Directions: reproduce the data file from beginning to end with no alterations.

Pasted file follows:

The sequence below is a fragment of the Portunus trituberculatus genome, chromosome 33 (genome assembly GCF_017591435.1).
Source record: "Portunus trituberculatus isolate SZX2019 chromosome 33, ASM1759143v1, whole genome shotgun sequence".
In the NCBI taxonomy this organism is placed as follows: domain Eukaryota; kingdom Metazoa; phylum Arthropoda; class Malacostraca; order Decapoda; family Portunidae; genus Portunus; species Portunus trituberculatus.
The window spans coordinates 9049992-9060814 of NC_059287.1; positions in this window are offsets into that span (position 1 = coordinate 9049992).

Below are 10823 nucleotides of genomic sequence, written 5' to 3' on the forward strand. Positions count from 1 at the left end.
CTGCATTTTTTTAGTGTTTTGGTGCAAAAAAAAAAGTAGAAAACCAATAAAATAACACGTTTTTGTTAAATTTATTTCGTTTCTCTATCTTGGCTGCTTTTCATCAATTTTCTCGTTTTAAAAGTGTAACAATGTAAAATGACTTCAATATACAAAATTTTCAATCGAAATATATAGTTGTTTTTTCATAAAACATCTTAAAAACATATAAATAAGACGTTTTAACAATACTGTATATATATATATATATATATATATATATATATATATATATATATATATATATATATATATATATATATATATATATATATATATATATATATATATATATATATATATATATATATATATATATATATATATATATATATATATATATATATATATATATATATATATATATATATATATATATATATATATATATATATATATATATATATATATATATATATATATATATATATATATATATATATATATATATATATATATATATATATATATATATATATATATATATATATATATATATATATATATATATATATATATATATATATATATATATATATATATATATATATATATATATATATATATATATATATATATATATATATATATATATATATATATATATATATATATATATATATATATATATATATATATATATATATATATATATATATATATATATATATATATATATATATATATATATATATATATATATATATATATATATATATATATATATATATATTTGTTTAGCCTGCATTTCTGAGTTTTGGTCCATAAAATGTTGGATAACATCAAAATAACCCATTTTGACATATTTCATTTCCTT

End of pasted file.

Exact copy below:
The sequence below is a fragment of the Portunus trituberculatus genome, chromosome 33 (genome assembly GCF_017591435.1).
Source record: "Portunus trituberculatus isolate SZX2019 chromosome 33, ASM1759143v1, whole genome shotgun sequence".
In the NCBI taxonomy this organism is placed as follows: domain Eukaryota; kingdom Metazoa; phylum Arthropoda; class Malacostraca; order Decapoda; family Portunidae; genus Portunus; species Portunus trituberculatus.
The window spans coordinates 9049992-9060814 of NC_059287.1; positions in this window are offsets into that span (position 1 = coordinate 9049992).

Below are 10823 nucleotides of genomic sequence, written 5' to 3' on the forward strand. Positions count from 1 at the left end.
CTGCATTTTTTTAGTGTTTTGGTGCAAAAAAAAAAGTAGAAAACCAATAAAATAACACGTTTTTGTTAAATTTATTTCGTTTCTCTATCTTGGCTGCTTTTCATCAATTTTCTCGTTTTAAAAGTGTAACAATGTAAAATGACTTCAATATACAAAATTTTCAATCGAAATATATAGTTGTTTTTTCATAAAACATCTTAAAAACATATAAATAAGACGTTTTAACAATACTGTATATATATATATATATATATATATATATATATATATATATATATATATATATATATATATATATATATATATATATATATATATATATATATATATATATATATATATATATATATATATATATATATATATATATATATATATATATATATATATATATATATATATATATATATATATATATATATATATATATATATATATATATATATATATATATATATATATATATATATATATATATATATATATATATATATATATATATATATATATATATATATATATATATATATATATATATATATATATATATATATATATATATATATATATATATATATATATATATATATATATATATATATATATATATATATATATATATATATATATATATATATATATATATATATATATATATATATATATATATATATATATATATATATATATATATATATATATATATATATATATATATATATATATATATATATATATATATATATATATATATATATATATATATATATATTTGTTTAGCCTGCATTTCTGAGTTTTGGTCCATAAAATGTTGGATAACATCAAAATAACCCATTTTGACATATTTCATTTCCTT